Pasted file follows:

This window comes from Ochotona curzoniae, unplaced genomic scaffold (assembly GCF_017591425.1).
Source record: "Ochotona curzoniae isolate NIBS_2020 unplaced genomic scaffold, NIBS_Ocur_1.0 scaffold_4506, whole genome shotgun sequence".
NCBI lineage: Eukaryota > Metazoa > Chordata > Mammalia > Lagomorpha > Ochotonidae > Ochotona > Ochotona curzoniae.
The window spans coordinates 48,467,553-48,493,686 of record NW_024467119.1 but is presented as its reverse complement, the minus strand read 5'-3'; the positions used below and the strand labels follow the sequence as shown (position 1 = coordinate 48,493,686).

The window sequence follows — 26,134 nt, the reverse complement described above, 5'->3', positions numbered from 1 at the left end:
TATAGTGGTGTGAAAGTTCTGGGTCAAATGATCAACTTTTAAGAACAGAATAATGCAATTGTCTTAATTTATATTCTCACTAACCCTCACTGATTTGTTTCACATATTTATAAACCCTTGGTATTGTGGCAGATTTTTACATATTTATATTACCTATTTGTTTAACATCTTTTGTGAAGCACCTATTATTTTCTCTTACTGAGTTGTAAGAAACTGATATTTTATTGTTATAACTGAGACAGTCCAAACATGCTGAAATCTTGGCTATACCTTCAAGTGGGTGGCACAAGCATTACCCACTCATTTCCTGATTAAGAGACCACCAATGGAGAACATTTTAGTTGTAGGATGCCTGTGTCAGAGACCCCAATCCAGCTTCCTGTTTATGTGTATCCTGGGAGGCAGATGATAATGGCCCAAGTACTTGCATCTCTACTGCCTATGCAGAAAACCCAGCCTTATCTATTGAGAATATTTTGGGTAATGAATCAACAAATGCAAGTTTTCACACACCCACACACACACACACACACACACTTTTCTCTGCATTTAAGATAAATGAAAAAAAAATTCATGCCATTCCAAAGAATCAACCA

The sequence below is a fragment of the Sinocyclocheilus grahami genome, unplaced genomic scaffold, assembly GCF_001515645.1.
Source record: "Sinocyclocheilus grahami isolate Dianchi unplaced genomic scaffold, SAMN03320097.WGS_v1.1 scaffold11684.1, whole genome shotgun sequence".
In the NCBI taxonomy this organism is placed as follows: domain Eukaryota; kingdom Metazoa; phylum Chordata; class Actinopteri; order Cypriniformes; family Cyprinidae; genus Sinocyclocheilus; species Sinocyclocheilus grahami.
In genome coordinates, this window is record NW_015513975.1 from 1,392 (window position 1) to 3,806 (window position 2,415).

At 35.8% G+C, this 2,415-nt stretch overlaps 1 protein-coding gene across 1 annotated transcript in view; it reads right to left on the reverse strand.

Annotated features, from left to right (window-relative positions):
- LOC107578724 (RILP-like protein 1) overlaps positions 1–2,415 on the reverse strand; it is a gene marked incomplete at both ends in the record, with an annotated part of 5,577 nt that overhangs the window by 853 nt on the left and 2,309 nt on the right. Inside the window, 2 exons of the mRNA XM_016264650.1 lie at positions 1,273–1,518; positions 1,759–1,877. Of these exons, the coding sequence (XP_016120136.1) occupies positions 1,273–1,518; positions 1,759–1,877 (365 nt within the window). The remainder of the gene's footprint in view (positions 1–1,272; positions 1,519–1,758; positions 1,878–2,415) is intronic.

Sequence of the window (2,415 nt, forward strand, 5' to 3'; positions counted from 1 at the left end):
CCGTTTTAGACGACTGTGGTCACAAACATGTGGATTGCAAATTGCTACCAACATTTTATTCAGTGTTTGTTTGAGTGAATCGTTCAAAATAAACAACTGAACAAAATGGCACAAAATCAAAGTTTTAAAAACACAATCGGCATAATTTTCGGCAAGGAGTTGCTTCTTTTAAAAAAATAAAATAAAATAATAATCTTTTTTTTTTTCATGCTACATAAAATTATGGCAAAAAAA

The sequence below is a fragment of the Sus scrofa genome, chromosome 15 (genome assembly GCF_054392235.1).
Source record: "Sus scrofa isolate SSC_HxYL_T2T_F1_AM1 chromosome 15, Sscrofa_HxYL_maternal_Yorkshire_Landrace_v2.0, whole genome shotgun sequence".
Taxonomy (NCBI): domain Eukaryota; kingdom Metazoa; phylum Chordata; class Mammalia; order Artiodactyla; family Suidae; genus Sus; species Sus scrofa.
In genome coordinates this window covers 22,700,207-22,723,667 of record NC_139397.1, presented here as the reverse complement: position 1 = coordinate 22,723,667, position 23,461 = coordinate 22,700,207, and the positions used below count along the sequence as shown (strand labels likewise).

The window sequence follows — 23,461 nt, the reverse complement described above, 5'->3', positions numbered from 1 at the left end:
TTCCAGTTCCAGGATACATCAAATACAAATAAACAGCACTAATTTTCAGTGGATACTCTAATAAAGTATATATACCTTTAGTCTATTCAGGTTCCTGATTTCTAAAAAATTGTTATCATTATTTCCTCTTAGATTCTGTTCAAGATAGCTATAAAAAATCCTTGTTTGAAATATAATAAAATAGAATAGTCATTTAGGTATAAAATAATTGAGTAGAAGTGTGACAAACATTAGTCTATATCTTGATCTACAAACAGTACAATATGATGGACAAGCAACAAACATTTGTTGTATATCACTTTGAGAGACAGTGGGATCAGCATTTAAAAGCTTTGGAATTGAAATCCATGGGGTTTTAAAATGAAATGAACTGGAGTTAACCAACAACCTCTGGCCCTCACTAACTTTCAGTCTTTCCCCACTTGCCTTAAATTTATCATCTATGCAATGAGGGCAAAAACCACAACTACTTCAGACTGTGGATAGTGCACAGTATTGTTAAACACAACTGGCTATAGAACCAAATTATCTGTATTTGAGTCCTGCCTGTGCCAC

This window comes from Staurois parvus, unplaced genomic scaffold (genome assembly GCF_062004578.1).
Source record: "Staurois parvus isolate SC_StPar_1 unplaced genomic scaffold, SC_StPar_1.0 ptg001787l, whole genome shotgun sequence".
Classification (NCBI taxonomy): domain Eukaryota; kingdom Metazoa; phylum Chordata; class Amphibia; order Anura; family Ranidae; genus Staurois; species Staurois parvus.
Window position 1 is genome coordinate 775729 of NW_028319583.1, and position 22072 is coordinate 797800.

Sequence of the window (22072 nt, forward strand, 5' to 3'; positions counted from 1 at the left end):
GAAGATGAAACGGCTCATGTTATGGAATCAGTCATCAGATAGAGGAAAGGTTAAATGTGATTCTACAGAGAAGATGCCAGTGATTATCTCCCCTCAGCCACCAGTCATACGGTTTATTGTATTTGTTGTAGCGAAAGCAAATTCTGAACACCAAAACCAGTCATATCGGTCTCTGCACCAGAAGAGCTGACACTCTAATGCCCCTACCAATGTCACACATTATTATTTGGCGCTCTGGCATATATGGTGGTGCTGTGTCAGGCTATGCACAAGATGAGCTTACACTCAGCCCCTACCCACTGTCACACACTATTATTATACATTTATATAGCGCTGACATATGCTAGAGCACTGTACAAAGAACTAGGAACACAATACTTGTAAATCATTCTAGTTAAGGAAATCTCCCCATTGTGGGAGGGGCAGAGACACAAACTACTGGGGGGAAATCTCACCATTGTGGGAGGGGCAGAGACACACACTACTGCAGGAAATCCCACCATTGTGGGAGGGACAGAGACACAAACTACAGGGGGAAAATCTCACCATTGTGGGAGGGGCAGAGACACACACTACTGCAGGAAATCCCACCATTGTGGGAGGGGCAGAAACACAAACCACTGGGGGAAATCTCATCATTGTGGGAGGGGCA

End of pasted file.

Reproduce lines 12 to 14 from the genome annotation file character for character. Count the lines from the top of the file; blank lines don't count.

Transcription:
Annotated features, from left to right (window-relative positions):
- LOC107578724 (RILP-like protein 1) overlaps positions 1–2,415 on the reverse strand; it is a gene marked incomplete at both ends in the record, with an annotated part of 5,577 nt that overhangs the window by 853 nt on the left and 2,309 nt on the right. Inside the window, 2 exons of the mRNA XM_016264650.1 lie at positions 1,273–1,518; positions 1,759–1,877. Of these exons, the coding sequence (XP_016120136.1) occupies positions 1,273–1,518; positions 1,759–1,877 (365 nt within the window). The remainder of the gene's footprint in view (positions 1–1,272; positions 1,519–1,758; positions 1,878–2,415) is intronic.

Sequence of the window (2,415 nt, forward strand, 5' to 3'; positions counted from 1 at the left end):